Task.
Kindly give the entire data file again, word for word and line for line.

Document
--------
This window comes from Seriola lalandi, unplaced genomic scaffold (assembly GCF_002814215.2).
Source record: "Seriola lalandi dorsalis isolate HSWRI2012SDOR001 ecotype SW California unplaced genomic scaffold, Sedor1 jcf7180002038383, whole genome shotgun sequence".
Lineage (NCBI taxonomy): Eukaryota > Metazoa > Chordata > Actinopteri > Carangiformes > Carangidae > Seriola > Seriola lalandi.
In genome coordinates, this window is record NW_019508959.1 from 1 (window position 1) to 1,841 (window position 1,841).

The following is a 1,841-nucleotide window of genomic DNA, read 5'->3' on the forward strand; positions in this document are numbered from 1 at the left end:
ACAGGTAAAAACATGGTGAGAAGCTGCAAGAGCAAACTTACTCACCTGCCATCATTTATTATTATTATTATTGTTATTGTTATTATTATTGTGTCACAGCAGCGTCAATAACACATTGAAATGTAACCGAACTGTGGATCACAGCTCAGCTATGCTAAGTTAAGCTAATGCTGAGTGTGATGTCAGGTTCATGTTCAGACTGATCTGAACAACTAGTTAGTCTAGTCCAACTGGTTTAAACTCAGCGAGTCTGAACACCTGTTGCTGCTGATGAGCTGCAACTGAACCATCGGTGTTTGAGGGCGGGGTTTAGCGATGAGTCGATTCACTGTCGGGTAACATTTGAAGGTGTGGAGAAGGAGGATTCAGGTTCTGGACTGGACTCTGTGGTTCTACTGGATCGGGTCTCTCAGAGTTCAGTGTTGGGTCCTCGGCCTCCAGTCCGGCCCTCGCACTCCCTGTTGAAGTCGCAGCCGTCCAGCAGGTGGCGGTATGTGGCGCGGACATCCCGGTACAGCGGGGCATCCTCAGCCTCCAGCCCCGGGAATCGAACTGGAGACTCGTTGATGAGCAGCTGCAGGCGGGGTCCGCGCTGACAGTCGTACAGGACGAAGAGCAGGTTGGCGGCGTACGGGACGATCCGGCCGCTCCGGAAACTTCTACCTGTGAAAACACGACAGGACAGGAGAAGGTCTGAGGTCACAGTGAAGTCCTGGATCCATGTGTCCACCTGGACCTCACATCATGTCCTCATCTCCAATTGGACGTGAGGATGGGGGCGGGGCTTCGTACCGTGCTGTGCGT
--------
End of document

This window comes from Seriola lalandi, unplaced genomic scaffold (assembly GCF_002814215.2).
Source record: "Seriola lalandi dorsalis isolate HSWRI2012SDOR001 ecotype SW California unplaced genomic scaffold, Sedor1 jcf7180002038383, whole genome shotgun sequence".
Lineage (NCBI taxonomy): Eukaryota > Metazoa > Chordata > Actinopteri > Carangiformes > Carangidae > Seriola > Seriola lalandi.
In genome coordinates, this window is record NW_019508959.1 from 1 (window position 1) to 1,841 (window position 1,841).

The following is a 1,841-nucleotide window of genomic DNA, read 5'->3' on the forward strand; positions in this document are numbered from 1 at the left end:
ACAGGTAAAAACATGGTGAGAAGCTGCAAGAGCAAACTTACTCACCTGCCATCATTTATTATTATTATTATTGTTATTGTTATTATTATTGTGTCACAGCAGCGTCAATAACACATTGAAATGTAACCGAACTGTGGATCACAGCTCAGCTATGCTAAGTTAAGCTAATGCTGAGTGTGATGTCAGGTTCATGTTCAGACTGATCTGAACAACTAGTTAGTCTAGTCCAACTGGTTTAAACTCAGCGAGTCTGAACACCTGTTGCTGCTGATGAGCTGCAACTGAACCATCGGTGTTTGAGGGCGGGGTTTAGCGATGAGTCGATTCACTGTCGGGTAACATTTGAAGGTGTGGAGAAGGAGGATTCAGGTTCTGGACTGGACTCTGTGGTTCTACTGGATCGGGTCTCTCAGAGTTCAGTGTTGGGTCCTCGGCCTCCAGTCCGGCCCTCGCACTCCCTGTTGAAGTCGCAGCCGTCCAGCAGGTGGCGGTATGTGGCGCGGACATCCCGGTACAGCGGGGCATCCTCAGCCTCCAGCCCCGGGAATCGAACTGGAGACTCGTTGATGAGCAGCTGCAGGCGGGGTCCGCGCTGACAGTCGTACAGGACGAAGAGCAGGTTGGCGGCGTACGGGACGATCCGGCCGCTCCGGAAACTTCTACCTGTGAAAACACGACAGGACAGGAGAAGGTCTGAGGTCACAGTGAAGTCCTGGATCCATGTGTCCACCTGGACCTCACATCATGTCCTCATCTCCAATTGGACGTGAGGATGGGGGCGGGGCTTCGTACCGTGCTGTGCGT